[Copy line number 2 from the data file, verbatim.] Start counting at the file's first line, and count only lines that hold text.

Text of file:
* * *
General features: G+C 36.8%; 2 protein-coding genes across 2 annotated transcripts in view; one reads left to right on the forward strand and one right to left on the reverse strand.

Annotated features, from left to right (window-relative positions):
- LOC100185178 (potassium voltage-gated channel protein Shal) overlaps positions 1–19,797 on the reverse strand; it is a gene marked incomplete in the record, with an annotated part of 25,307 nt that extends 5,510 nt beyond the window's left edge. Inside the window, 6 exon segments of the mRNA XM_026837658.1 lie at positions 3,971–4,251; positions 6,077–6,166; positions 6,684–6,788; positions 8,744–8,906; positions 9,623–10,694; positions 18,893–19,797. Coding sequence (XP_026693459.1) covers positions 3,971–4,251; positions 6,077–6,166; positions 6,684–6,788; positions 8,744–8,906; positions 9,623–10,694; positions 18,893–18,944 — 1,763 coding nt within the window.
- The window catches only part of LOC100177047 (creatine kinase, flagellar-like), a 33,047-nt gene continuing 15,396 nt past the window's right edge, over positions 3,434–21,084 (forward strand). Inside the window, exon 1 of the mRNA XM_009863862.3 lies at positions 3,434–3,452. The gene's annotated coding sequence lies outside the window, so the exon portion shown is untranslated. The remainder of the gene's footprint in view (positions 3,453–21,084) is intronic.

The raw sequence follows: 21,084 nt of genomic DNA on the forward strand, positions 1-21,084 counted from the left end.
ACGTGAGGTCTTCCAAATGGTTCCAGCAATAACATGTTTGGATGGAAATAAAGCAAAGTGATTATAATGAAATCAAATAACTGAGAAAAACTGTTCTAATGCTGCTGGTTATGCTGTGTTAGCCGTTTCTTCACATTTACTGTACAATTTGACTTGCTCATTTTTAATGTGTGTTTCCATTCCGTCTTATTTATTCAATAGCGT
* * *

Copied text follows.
Annotated features, from left to right (window-relative positions):